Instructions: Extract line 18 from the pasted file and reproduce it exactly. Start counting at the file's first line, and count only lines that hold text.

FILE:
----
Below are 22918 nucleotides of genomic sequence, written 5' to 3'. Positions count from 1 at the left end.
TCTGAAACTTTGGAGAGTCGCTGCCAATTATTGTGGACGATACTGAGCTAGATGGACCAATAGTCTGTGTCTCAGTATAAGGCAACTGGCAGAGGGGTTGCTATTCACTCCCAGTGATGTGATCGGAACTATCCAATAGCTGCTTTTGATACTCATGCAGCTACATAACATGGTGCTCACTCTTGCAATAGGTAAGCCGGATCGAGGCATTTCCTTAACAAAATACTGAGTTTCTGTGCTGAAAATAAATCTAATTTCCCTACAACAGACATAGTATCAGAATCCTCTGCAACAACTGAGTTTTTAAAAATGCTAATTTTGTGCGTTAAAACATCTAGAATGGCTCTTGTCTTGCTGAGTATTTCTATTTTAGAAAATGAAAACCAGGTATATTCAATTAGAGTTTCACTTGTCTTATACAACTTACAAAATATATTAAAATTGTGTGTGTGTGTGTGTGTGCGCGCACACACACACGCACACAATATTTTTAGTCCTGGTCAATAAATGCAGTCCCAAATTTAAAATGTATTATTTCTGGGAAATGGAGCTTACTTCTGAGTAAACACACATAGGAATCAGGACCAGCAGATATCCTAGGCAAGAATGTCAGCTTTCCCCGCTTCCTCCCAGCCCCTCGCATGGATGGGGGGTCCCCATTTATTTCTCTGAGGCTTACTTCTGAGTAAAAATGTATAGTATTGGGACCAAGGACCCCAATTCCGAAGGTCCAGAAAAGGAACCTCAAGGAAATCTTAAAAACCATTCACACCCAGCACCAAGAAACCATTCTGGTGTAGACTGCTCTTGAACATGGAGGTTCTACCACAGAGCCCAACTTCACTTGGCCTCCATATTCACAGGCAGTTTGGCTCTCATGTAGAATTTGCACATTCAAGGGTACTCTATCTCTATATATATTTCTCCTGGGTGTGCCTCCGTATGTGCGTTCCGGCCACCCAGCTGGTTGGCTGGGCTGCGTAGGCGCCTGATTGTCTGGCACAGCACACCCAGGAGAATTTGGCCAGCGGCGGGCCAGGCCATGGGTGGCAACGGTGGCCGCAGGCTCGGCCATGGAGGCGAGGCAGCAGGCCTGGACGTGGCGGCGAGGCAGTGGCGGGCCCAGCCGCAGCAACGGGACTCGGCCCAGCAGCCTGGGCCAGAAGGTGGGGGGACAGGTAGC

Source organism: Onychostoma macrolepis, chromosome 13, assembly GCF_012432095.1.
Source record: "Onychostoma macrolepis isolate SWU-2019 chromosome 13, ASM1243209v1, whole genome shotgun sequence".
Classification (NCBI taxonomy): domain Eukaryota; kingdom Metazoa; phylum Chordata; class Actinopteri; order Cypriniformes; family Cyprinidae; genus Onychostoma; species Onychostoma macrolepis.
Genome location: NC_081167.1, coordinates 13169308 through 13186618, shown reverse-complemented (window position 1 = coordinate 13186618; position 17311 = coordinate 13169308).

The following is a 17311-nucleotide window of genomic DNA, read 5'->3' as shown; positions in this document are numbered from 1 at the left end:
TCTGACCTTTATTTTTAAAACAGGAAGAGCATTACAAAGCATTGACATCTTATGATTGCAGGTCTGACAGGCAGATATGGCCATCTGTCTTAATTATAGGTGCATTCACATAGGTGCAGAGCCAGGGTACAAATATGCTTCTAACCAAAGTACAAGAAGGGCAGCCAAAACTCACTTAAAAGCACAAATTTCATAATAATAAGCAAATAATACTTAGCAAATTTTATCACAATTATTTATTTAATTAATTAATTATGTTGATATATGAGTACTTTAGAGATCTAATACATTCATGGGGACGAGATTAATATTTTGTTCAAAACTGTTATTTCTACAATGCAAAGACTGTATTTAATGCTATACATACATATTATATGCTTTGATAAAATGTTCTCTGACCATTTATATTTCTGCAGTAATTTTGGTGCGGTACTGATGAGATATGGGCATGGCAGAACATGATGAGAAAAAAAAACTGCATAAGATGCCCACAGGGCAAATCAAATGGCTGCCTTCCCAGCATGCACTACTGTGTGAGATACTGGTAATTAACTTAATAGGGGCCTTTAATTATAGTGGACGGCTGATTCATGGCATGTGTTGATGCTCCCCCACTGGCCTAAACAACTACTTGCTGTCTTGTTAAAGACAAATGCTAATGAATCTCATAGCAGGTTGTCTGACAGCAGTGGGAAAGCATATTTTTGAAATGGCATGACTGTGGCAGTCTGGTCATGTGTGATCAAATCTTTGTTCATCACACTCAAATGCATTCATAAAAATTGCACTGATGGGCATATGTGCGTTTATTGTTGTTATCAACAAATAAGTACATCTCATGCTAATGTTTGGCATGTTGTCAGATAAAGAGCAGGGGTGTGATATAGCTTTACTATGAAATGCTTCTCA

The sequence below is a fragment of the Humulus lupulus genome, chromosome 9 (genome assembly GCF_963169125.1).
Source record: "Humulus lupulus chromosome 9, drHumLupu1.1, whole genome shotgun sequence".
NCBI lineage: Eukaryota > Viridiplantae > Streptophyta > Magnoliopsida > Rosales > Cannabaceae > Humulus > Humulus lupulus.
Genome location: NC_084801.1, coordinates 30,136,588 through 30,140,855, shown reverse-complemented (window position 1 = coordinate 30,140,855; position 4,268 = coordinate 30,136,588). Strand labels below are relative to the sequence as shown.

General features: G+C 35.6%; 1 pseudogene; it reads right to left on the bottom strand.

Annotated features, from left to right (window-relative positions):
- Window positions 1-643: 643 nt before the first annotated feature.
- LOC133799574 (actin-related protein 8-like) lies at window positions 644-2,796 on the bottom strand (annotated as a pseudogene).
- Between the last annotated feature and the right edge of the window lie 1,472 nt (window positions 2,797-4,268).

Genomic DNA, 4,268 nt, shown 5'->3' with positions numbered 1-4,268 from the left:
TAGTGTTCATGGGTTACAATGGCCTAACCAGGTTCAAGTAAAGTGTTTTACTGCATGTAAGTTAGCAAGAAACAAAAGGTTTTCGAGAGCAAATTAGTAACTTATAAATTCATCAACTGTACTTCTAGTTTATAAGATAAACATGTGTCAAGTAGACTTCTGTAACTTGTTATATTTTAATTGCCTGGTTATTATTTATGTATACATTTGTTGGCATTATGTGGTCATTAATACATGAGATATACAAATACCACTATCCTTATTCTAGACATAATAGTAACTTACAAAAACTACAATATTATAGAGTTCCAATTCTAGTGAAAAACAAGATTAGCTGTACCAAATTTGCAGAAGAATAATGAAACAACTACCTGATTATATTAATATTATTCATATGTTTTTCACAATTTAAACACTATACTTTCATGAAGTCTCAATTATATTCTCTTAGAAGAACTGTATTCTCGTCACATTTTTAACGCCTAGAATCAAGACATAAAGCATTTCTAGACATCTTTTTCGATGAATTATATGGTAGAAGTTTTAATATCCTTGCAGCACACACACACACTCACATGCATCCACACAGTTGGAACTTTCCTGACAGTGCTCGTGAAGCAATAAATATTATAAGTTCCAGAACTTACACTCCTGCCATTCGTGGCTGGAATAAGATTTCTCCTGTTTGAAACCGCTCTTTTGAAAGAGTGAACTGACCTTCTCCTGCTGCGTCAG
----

Genomic DNA, 4,268 nt, shown 5'->3' with positions numbered 1-4,268 from the left: